But it is a truth universally acknowledged that investors throwing money at unregulated investments without meaningful due diligence are in want of being scammed.
Soon the first wave of companies were springing up out of nowhere offering minibonds offering attractive-sounding rates and some kind of spiel suggesting it was as safe as houses (secured loans, subsidised renewable energy, sheltered housing, blah blah). They were not targeting investors willing to lend a few thousand in return for “our favourite customer” status, but the mass of people fed up with losing money to inflation, but inexperienced and unaware of how to get a higher return without risking permanent loss.
By 2013, alarm bells were being sounded. Purple prose about “innovative” and “ethical” investments was out and risk warnings were in. No article about the amounts raised by minibonds was complete without a warning about the inherent risks. The aforementioned 2013 Guardian article’s subheading ended “…names such as John Lewis are issuing their own retail bonds, but analysts advise caution”.
By 2015 the mini-bond label had gone sour. In September 2015, the Guardian ran an article entitled “If you see something promoted as a ‘mini-bond’, bin it!” after the £7m collapse of Secured Energy Bonds. At the time, SEB’s FCA-regulated agent, Independent Portfolio Managers, had just completed raising another £7m for Providence Bonds. Providence Bonds also later collapsed with total losses.
A year later London Capital & Finance secured authorisation from the FCA, allowing it to turn its promotional activity up to 11 and use the FCA-authorised label to raise £230 million while reassuring investors that it was “safe as houses”. But it was in mini-bonds, so the FCA ignored it. Three years later, after the FCA could no longer ignore LCF’s misleading advertising, LCF duly collapsed as well.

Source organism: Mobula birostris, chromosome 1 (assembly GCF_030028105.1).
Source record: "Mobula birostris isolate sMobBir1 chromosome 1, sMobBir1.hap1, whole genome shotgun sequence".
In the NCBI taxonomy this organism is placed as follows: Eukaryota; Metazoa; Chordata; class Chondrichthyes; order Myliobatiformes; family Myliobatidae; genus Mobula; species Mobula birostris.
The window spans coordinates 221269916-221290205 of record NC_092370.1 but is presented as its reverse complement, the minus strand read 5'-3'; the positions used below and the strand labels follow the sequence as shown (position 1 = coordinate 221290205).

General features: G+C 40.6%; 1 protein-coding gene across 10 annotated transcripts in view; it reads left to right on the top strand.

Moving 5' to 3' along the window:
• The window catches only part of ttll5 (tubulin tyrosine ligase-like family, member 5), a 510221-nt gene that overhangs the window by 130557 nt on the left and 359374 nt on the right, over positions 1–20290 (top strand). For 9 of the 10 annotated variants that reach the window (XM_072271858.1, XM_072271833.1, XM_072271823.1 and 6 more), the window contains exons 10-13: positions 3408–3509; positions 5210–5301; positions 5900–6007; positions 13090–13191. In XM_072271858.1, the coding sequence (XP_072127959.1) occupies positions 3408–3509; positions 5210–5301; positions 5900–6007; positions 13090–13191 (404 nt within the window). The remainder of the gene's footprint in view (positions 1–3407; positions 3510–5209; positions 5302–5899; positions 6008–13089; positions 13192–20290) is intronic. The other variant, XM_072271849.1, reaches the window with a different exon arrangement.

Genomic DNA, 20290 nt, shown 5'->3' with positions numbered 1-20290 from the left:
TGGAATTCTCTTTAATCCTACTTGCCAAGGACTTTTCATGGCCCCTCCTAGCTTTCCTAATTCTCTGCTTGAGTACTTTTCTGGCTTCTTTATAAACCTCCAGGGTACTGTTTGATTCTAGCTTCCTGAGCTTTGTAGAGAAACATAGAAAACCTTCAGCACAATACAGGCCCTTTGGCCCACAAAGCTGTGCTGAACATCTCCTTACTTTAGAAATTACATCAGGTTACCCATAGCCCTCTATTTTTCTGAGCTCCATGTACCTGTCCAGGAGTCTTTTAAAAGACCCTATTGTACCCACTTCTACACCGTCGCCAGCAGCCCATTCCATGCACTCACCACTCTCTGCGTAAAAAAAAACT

It is no surprise that LCF investors are bemused and angered by the “mini-bond” label. The LCF bonds were not sold as “mini-bonds” but “secured bonds”, referring to investors’ “secured creditor” status. This is not surprising, given that by 2015 the “mini-bond” label was already toxic.
“Secured bonds” was in reality just another marketing label. The “secured creditor” status in reality gave virtually no meaningful security, as a) it is clear from the administration that there are in reality very few assets of value in LCF, and b) secured investors made up by far the largest category of creditors, so it would barely have made much difference if investors had been unsecured creditors instead.
This, perhaps, explains LCF investors’ anger. As I have said before, they are the last person to find out that their spouse is the village bicycle and all their friends and acquaintances have been laughing at them.
It is not just that they have been duped, but the feeling of betrayal that comes from knowing that other people knew and didn’t tell them.
The fact that alarm bells were being rung in 2013 and 2015 and onwards shows that this is not about hindsight. We are talking about a consistent regulatory policy which has had predictable and consistent results.
Everyone who was aware of what LCF was and had a basic level of financial understanding knew that LCF investors had been duped about the risks of LCF and were highly likely to lose their money. But nobody told the investors because either
- they couldn’t get the word out (most of the general public)
- or they were afraid of being sued (the media)
- or they had both a public voice and immunity from being sued, but they didn’t give a shit. (The FCA.)